• TABLE OF CONTENTS
HIDE
 Copyright
 Front Cover
 Introduction
 Shade
 Air movement
 Cooling
 Summary
 Back Cover






Group Title: Florida Cooperative Extension Service circular 782
Title: Methods to relieve heat stress for Florida dairies R.A. Bucklin, D.R. Bray and D.K. Beede
CITATION PAGE IMAGE ZOOMABLE PAGE TEXT
Full Citation
STANDARD VIEW MARC VIEW
Permanent Link: http://ufdc.ufl.edu/UF00049212/00001
 Material Information
Title: Methods to relieve heat stress for Florida dairies R.A. Bucklin, D.R. Bray and D.K. Beede
Series Title: Circular
Physical Description: 3 p. : ill. ; 28 cm.
Language: English
Creator: Bucklin, R. A
Bray, D. R ( David Russell ), 1940-
Beede, David Kent, 1950-
Florida Cooperative Extension Service
Publisher: Florida Cooperative Extension Service, Institute of Food and Agricultural Sciences, University of Florida
Place of Publication: Gainesville
Publication Date: 1991
 Subjects
Subject: Dairy cattle -- Climatic factors -- Florida   ( lcsh )
Dairy barns -- Florida   ( lcsh )
Genre: government publication (state, provincial, terriorial, dependent)   ( marcgt )
non-fiction   ( marcgt )
 Notes
General Note: Title from cover.
General Note: "December 1991."
Funding: Florida Historical Agriculture and Rural Life
 Record Information
Bibliographic ID: UF00049212
Volume ID: VID00001
Source Institution: Marston Science Library, George A. Smathers Libraries, University of Florida
Holding Location: Florida Agricultural Experiment Station, Florida Cooperative Extension Service, Florida Department of Agriculture and Consumer Services, and the Engineering and Industrial Experiment Station; Institute for Food and Agricultural Services (IFAS), University of Florida
Rights Management: All rights reserved, Board of Trustees of the University of Florida
Resource Identifier: oclc - 26812838

Table of Contents
    Copyright
        Copyright
    Front Cover
        Page i
        Page ii
    Introduction
        Page 1
    Shade
        Page 1
    Air movement
        Page 2
    Cooling
        Page 2
    Summary
        Page 3
    Back Cover
        Page 4
Full Text





HISTORIC NOTE


The publications in this collection do
not reflect current scientific knowledge
or recommendations. These texts
represent the historic publishing
record of the Institute for Food and
Agricultural Sciences and should be
used only to trace the historic work of
the Institute and its staff. Current IFAS
research may be found on the
Electronic Data Information Source
(EDIS)

site maintained by the Florida
Cooperative Extension Service.






Copyright 2005, Board of Trustees, University
of Florida






December 1991


Circular 782


Methods to Relieve
Heat Stress
for
Florida Dairies

R.A. Bucklin, D.R. Bray and D.K. Beede


Florida Cooperative Extension Service
Institute of Food and Agricultural Sciences
University of Florida
John T. Woeste, Dean


...*;.; &F FL8R12A U3,UR'iES
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3C1EWI1


R.A. Bucklln Is Assistant Professor of Agricultural Engineering, D.R. Bray is Extension Agent II, Dairy Science Department and D.K.
Beede Is Associate Professor, Dairy Science Department, IFAS, University of Florida, Gainesville.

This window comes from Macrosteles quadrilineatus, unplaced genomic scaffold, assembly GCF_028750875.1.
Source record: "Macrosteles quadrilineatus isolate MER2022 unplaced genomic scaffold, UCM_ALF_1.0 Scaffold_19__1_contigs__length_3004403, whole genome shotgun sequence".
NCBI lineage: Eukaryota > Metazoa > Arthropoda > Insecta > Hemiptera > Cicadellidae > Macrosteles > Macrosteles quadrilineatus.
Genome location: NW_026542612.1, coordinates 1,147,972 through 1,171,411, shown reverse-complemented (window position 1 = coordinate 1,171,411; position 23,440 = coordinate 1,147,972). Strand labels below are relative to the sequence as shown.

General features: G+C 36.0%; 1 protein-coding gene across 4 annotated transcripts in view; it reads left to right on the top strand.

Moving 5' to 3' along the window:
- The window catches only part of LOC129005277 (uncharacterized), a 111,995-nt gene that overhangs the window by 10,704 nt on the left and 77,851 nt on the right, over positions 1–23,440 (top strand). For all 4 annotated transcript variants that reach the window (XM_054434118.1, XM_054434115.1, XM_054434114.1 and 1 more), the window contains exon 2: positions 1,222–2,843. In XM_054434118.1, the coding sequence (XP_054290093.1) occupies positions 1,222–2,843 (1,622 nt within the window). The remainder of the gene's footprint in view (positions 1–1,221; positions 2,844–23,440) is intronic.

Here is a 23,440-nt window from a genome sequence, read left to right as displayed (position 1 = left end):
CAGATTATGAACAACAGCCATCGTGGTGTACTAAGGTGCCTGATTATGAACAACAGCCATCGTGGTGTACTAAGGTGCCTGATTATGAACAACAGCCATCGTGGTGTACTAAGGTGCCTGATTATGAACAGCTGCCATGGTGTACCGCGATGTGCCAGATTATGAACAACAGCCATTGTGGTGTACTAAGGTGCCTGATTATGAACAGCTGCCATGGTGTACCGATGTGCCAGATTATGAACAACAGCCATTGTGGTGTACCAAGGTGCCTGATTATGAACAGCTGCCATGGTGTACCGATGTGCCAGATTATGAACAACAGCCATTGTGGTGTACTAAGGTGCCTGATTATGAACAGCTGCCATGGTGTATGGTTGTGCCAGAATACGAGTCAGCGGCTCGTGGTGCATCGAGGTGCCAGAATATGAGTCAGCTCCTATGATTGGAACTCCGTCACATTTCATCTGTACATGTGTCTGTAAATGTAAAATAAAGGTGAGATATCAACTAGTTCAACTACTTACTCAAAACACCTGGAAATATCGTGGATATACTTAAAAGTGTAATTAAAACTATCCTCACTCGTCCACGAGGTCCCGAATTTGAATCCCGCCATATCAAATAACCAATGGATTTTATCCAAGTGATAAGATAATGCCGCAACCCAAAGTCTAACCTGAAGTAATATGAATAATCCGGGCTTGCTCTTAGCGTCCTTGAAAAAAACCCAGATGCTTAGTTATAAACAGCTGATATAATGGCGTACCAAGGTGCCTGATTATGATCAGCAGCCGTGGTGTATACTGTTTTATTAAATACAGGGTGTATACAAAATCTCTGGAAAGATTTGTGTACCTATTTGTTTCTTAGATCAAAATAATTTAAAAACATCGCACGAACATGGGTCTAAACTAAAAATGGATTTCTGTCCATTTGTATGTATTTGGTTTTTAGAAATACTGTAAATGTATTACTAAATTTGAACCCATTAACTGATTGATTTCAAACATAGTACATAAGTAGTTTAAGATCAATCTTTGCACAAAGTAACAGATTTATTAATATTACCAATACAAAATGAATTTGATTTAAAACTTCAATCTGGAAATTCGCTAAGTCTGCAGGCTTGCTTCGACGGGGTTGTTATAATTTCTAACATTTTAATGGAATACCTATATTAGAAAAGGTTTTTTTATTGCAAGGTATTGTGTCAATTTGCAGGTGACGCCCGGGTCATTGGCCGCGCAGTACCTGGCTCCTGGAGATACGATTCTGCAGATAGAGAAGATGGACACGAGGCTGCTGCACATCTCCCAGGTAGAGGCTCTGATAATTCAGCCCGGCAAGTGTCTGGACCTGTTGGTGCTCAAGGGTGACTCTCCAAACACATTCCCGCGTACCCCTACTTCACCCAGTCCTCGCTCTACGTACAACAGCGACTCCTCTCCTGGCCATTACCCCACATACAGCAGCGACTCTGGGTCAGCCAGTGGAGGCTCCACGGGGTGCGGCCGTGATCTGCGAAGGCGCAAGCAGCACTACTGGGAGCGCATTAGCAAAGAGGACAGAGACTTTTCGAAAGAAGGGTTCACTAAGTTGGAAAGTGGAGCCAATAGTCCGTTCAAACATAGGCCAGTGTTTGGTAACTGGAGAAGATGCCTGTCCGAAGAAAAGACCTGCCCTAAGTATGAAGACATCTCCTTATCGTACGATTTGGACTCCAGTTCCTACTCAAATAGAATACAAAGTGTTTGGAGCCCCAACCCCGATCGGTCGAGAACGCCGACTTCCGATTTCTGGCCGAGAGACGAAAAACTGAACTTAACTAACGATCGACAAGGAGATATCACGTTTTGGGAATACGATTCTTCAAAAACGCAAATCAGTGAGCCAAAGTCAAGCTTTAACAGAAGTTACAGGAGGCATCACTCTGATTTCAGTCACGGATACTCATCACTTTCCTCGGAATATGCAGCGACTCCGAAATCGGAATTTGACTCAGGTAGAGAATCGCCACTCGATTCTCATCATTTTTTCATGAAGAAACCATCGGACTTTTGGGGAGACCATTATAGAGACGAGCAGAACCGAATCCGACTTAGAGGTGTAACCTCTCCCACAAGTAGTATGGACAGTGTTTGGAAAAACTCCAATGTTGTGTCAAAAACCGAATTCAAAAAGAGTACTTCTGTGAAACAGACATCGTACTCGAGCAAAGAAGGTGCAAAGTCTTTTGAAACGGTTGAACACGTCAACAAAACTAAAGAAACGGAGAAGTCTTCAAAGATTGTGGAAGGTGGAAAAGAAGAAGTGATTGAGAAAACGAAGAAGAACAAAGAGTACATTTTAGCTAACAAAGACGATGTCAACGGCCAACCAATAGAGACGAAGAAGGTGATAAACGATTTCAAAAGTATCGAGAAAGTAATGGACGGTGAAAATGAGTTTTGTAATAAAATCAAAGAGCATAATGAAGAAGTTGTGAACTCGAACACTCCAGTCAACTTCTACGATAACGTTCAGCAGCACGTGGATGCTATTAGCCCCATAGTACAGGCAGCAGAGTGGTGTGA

Introduction
Hot, humid weather causes declines in Florida's
milk production each summer. Reducing heat
stress for the cows can reduce or eliminate these
production losses. The most practical methods to
reduce heat stress can be grouped into three main
areas; shade, ventilation, and cooling. These
methods can be used alone or in any combination.
They are most effective when located in areas of
high heat stress. Common areas that will benefit
are feed barns, loafing areas, and holding areas.

Shade
Shade can be either natural or artificial. In most
cases, the best method for relieving heat stress is
natural shade in the form of shade trees. When not
enough natural shade is available, artificial shades
can provide needed shelter from the effects of solar
radiation. Several factors should be considered
when constructing shades. The orientation of
shade structures is very important. During the
summer, a higher percentage of shadow lies under
a shade structure with an east-west orientation
than with a north-south orientation. During the
winter, the amount of floor that is sunlit for drying
is about the same. If you want the driest possible
conditions for nonconfined situations, a north-south
orientation with a large fenced-in area is best.

If the cows are to be confined under a shade
structure, it should be oriented east-west. Each
cow should be provided with 40 to 60 square feet of
shade. The floor should be four-inch concrete
grooved to provide firm footing. It should be sloped
about 1.5 to 2% for proper operation of flush sys-
tems. Earthen floors under shades quickly can be-
come mud holes in Florida, and so are not generally
recommended. If earth floors are used, the struc-
ture should be located on a well-drained location,
such as a mound. The concrete slab needs to be
larger than the area of the shade roof. This is be-
cause the orientation of the sun varies with the sea-
son and even with an east-west orientation, the
shadow will not always be entirely under the struc-
ture. The slab should extend 8 feet on the north